Game Development Reference

In-Depth Information

So far in this topic, I've been using the acceleration due to gravity,
g
, as a constant 9.8

m/s
2
(32.174 ft/s
2
). This is true when you are near the earth's surface—for example, at

sea level. In reality,
g
varies with altitude—maybe not by much for our purposes, but it

does. Consider Newton's second law along with the law of gravitation for a body near

the earth. Equating these two laws, in equation form, yields:

m a = (G M
e
m) / (R
e
+ h)
2

where
m
is the mass of the body,
a
is the acceleration of the body due to the gravitational

attraction between it and the earth,
M
e
is the earth's mass,
R
e
is the radius of the earth,

and
h
is the altitude of the body. If you solve this equation for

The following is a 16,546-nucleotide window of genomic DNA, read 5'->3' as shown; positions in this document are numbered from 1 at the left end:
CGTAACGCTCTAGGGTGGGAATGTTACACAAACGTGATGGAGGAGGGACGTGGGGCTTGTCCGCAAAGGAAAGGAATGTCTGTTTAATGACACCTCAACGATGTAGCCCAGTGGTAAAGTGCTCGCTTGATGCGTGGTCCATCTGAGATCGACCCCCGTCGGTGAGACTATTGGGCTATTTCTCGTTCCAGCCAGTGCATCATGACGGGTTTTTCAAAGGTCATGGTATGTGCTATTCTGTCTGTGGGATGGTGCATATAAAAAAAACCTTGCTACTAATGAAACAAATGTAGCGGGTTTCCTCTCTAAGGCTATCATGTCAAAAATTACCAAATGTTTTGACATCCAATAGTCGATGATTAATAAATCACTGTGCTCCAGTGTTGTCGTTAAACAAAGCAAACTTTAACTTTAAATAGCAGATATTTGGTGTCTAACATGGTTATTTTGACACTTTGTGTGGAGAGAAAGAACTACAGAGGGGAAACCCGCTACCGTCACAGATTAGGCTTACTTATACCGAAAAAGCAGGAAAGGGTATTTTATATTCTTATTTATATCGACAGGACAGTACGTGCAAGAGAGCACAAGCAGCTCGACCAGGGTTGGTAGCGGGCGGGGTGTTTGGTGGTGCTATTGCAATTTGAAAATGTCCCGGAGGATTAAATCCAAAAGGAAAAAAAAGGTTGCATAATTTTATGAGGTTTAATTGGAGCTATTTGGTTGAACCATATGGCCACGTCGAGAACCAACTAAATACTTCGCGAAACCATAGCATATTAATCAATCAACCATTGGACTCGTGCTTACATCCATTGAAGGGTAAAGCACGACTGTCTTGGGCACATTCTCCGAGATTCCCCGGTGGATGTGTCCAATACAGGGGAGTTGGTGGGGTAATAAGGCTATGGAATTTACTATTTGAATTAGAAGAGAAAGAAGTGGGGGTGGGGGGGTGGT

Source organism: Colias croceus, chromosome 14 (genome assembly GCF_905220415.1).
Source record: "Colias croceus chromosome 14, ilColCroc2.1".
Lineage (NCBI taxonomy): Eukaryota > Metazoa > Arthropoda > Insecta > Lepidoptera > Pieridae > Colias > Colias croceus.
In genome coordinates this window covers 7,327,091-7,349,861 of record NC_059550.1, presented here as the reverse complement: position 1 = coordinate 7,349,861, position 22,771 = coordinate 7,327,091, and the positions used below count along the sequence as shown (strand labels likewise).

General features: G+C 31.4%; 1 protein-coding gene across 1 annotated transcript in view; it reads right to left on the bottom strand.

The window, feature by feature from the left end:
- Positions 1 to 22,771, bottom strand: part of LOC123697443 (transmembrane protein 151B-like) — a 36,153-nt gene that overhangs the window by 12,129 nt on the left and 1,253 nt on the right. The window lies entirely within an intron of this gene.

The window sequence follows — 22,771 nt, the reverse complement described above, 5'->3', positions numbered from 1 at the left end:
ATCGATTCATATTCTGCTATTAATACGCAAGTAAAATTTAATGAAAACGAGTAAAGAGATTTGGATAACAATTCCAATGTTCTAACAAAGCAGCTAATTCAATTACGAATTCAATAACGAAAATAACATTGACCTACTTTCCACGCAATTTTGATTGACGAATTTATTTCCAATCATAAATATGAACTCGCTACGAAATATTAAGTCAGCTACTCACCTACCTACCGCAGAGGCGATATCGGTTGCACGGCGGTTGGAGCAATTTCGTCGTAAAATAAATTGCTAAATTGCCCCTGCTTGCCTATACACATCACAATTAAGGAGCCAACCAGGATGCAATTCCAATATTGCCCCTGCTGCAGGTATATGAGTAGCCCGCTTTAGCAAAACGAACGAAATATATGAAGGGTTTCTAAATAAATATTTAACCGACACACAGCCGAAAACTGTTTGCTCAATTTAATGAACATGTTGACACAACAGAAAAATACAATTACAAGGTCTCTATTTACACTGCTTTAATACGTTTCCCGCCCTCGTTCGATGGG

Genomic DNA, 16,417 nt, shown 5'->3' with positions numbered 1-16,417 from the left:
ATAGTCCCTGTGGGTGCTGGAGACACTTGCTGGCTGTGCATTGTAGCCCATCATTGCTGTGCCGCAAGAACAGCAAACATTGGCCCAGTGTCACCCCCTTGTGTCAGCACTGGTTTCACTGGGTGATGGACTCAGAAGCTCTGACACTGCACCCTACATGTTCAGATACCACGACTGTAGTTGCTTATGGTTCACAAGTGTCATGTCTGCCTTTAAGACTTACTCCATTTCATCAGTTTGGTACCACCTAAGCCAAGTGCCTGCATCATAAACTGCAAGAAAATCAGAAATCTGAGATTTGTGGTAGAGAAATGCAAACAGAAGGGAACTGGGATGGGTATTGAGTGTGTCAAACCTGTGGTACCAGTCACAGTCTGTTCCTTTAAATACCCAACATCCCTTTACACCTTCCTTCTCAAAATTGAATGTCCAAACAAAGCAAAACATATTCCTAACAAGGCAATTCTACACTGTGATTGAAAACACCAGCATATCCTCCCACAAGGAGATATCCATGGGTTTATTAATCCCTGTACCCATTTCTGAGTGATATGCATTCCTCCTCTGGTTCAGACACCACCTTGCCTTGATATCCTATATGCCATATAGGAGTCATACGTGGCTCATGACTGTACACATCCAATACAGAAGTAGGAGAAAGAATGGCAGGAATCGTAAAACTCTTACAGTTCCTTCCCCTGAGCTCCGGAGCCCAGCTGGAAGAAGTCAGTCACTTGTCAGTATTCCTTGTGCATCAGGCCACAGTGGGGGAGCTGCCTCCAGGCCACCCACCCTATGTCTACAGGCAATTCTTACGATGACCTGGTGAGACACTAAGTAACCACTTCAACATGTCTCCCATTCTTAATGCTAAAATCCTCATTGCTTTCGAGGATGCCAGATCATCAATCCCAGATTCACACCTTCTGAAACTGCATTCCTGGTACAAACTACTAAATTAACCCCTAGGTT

a
, you'll have a formula

for the acceleration due to gravity as a function of altitude:

a = g' = (G M
e
) / (R
e
+ h)
2

The radius of the earth is approximately 6.38×10
6
m, and its mass is about 5.98×10
24

kgs. Substituting these values in the preceding equation and assuming 0 altitude (sea

level) yields the constant
g
that we've been using so far—that is,
g
at sea level equals 9.8

m/s
2
.

Friction

Frictional forces (friction) always resist motion and are due to the interaction between

contacting surfaces. Thus, friction is a contact force. Friction is always parallel to the

contacting surfaces at the point of contact—that is, friction is tangential to the contacting

surfaces. The magnitude of the frictional force is a function of the normal force between

the contacting surfaces and the surface roughness.

This is easiest to visualize by looking at a simple block on a horizontal surface, as shown

in
Figure 3-1
.

Figure 3-1. Friction: block in contact with horizontal surface